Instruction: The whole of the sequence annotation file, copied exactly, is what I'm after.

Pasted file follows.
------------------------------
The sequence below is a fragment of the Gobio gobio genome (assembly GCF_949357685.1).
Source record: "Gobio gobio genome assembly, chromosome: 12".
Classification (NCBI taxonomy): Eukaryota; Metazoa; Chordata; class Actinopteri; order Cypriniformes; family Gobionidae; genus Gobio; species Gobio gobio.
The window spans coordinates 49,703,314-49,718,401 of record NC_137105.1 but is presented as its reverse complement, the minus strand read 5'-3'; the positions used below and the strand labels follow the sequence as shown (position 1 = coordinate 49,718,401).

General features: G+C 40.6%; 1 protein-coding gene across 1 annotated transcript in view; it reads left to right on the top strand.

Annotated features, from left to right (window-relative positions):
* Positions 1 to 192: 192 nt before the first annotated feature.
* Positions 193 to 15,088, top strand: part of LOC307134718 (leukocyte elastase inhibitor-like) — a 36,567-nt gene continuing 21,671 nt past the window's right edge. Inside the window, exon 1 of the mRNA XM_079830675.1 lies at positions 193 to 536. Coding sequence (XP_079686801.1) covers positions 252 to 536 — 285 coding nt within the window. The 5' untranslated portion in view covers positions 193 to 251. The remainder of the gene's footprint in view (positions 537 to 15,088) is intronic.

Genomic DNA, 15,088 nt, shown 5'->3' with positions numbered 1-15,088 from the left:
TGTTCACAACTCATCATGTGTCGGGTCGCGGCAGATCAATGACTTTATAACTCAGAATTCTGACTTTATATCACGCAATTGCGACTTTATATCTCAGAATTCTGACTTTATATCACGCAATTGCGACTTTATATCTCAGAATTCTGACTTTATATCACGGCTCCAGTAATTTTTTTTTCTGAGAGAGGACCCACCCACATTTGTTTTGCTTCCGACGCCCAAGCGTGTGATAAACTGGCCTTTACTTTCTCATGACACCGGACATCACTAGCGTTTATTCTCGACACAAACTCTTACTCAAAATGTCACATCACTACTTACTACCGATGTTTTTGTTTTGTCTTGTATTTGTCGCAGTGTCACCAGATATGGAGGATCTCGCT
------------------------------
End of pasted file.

The sequence below is a fragment of the Gobio gobio genome (assembly GCF_949357685.1).
Source record: "Gobio gobio genome assembly, chromosome: 12".
Classification (NCBI taxonomy): Eukaryota; Metazoa; Chordata; class Actinopteri; order Cypriniformes; family Gobionidae; genus Gobio; species Gobio gobio.
The window spans coordinates 49,703,314-49,718,401 of record NC_137105.1 but is presented as its reverse complement, the minus strand read 5'-3'; the positions used below and the strand labels follow the sequence as shown (position 1 = coordinate 49,718,401).

General features: G+C 40.6%; 1 protein-coding gene across 1 annotated transcript in view; it reads left to right on the top strand.

Annotated features, from left to right (window-relative positions):
* Positions 1 to 192: 192 nt before the first annotated feature.
* Positions 193 to 15,088, top strand: part of LOC307134718 (leukocyte elastase inhibitor-like) — a 36,567-nt gene continuing 21,671 nt past the window's right edge. Inside the window, exon 1 of the mRNA XM_079830675.1 lies at positions 193 to 536. Coding sequence (XP_079686801.1) covers positions 252 to 536 — 285 coding nt within the window. The 5' untranslated portion in view covers positions 193 to 251. The remainder of the gene's footprint in view (positions 537 to 15,088) is intronic.

Genomic DNA, 15,088 nt, shown 5'->3' with positions numbered 1-15,088 from the left:
TGTTCACAACTCATCATGTGTCGGGTCGCGGCAGATCAATGACTTTATAACTCAGAATTCTGACTTTATATCACGCAATTGCGACTTTATATCTCAGAATTCTGACTTTATATCACGCAATTGCGACTTTATATCTCAGAATTCTGACTTTATATCACGGCTCCAGTAATTTTTTTTTCTGAGAGAGGACCCACCCACATTTGTTTTGCTTCCGACGCCCAAGCGTGTGATAAACTGGCCTTTACTTTCTCATGACACCGGACATCACTAGCGTTTATTCTCGACACAAACTCTTACTCAAAATGTCACATCACTACTTACTACCGATGTTTTTGTTTTGTCTTGTATTTGTCGCAGTGTCACCAGATATGGAGGATCTCGCT